Department or Program
Primary Wellesley Thesis Advisor
Post-menopausal women have an increased risk of developing metabolic disorders, such as obesity and type-two diabetes. Estradiol, a type of estrogen, which is primarily produced by ovaries and declines in postmenopausal women, protects against diet-induced obesity in women and female mice. However, the mechanisms by which estradiol prevents diet-induced obesity are not completely understood. Host diet has been shown to shift the compositional pattern of the gut microbiota, and both diet and the gut microbiome have been linked to weight gain and obesity. We hypothesized that one mechanism by which estradiol-treated mice resist diet-induced weight gain is through the gut microbiota. For my thesis, I investigated the effects of estradiol on the gut microbiota to a diet change and analyzed the fecal gut microbiota from fourteen adult C57BL6 mice that were ovariectomized and subcutaneously implanted with capsules containing either 17β-estradiol (E2) or oil (vehicle; control; Veh). All mice were fed a standard rodent diet for 10 days and then switched to a high-fat diet (HFD) for 25 days. To identify and compare microbial community composition of samples across treatments, we analyzed the longitudinal 16S rRNA gene data from fecal pellets. I observed that E2 treatment altered the gut microbiota response and structure following the diet change. Specifically, the gut microbiota in E2 mice response to the diet change was attenuated compared to the Veh mice. Moreover, HFD-fed mice were characterized by increased relative abundances of Firmicutes and Proteobacteria, but these HFD-induced shifts were conservative for the E2-treated group. With the diet change and the lack of E2 treatment, fecal endotoxin levels and taxa associated with inflammatory and metabolic diseases increased greatly, such as Helicobacter and Peptostreptococcaceae. Comparatively, the diet change had no effect on endotoxin levels and induced slight increases in abundance of these inflammatory and metabolic disease associated taxa in E2 mice. Microbes characterized as metabolizers of plant-based diets, such as Ruminococcaceae and S24-7, were, however, associated with and in higher abundance in E2 mice than Veh mice during HFD. In summary, HFD disturbs the gut microbiota diversity and composition, but the HFD associated changes are lessened with E2 treatment. The reduced response and alterations in the gut microbiota to dietary change in E2 mice may be a critical component in understanding the complexities by which estradiol protects against obesity.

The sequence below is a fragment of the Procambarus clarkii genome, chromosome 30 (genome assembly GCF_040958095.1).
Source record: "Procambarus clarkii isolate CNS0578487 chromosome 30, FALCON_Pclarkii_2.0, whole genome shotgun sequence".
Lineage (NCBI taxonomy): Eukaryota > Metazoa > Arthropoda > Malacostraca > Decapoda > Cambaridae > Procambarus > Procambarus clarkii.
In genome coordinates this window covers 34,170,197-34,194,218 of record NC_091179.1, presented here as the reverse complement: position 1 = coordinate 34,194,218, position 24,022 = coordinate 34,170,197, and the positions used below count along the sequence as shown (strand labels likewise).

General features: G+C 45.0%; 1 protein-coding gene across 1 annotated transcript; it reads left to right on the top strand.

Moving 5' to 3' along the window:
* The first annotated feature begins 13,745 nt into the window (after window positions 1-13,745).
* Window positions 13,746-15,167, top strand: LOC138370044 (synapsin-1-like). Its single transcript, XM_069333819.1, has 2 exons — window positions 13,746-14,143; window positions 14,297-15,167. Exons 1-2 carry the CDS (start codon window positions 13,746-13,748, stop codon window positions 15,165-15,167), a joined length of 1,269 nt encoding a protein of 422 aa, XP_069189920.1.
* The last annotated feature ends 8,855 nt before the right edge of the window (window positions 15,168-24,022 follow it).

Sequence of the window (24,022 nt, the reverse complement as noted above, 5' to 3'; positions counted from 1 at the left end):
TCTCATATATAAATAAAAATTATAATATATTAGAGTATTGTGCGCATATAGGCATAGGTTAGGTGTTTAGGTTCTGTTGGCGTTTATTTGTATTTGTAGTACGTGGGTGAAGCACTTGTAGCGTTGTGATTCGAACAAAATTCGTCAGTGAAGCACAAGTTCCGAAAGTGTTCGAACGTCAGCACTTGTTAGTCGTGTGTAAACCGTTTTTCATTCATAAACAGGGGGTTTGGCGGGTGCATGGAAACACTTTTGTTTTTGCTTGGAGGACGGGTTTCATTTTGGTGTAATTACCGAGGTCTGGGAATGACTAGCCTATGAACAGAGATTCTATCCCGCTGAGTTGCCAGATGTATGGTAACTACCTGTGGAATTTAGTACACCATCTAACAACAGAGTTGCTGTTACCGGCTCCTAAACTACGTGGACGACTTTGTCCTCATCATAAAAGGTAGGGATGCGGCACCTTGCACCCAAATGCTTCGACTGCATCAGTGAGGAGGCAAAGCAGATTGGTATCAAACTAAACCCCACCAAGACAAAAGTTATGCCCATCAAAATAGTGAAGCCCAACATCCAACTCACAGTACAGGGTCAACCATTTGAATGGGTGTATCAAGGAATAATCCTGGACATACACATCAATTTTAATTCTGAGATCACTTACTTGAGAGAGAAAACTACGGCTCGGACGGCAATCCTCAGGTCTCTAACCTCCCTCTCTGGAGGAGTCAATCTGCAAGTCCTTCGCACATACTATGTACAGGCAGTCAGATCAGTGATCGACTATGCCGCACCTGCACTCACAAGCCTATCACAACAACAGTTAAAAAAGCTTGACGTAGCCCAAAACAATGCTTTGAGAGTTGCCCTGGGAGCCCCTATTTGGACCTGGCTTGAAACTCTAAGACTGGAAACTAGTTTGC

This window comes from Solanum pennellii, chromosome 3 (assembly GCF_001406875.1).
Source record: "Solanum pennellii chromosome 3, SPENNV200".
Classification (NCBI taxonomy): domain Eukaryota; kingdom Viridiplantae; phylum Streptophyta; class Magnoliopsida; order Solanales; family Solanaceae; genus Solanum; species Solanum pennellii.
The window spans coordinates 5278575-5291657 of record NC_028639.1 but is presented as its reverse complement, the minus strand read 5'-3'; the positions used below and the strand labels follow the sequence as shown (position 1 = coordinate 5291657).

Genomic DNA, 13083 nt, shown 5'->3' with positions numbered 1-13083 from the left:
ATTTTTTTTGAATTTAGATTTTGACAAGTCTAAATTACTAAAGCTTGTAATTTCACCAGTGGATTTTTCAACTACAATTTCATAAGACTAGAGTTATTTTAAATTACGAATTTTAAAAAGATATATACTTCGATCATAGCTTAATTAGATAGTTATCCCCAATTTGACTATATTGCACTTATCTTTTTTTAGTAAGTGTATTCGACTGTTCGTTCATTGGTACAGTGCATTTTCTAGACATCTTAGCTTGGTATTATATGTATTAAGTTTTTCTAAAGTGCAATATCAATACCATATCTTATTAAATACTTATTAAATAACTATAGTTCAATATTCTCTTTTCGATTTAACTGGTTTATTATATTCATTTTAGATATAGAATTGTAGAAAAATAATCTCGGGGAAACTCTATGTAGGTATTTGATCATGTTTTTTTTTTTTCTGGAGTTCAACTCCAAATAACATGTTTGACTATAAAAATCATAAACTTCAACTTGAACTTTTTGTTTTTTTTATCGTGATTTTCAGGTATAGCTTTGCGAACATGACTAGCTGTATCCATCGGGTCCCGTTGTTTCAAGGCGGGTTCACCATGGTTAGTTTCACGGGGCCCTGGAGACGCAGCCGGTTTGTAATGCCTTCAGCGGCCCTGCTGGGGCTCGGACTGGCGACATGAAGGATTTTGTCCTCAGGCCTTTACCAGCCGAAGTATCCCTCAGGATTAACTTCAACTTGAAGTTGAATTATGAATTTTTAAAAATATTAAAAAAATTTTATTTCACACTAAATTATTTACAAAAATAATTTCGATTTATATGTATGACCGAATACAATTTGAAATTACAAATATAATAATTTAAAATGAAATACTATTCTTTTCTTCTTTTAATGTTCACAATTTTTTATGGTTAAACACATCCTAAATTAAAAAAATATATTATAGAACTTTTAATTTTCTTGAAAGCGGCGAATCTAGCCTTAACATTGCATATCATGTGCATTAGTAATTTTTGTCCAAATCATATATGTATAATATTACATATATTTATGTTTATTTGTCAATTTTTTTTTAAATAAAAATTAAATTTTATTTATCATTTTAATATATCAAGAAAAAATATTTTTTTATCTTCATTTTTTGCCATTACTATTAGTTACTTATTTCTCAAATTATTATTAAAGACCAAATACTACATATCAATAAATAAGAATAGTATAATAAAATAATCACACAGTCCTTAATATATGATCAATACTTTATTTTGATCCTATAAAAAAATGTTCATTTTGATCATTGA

Available for download on Sunday, April 21, 2019